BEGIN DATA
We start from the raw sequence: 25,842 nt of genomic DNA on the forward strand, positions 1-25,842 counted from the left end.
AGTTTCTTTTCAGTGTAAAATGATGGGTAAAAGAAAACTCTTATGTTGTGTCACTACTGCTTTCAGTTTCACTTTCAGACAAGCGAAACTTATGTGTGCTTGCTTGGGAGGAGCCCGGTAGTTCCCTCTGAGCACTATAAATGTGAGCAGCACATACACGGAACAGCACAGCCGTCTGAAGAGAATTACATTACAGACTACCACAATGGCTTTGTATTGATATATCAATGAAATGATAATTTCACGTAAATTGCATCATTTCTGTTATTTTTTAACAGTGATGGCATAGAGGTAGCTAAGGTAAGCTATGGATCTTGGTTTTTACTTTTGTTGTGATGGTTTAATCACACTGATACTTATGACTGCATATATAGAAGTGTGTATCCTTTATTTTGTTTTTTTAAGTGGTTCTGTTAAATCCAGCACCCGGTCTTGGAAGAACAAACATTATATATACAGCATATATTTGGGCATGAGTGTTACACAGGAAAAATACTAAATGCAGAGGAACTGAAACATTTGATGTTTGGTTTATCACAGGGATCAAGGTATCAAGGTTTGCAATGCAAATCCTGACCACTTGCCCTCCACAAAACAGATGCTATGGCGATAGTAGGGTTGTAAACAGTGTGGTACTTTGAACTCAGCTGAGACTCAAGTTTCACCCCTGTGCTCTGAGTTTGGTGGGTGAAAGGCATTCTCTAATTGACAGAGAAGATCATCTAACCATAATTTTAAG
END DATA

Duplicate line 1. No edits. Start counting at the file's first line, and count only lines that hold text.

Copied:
We start from the raw sequence: 25,842 nt of genomic DNA on the forward strand, positions 1-25,842 counted from the left end.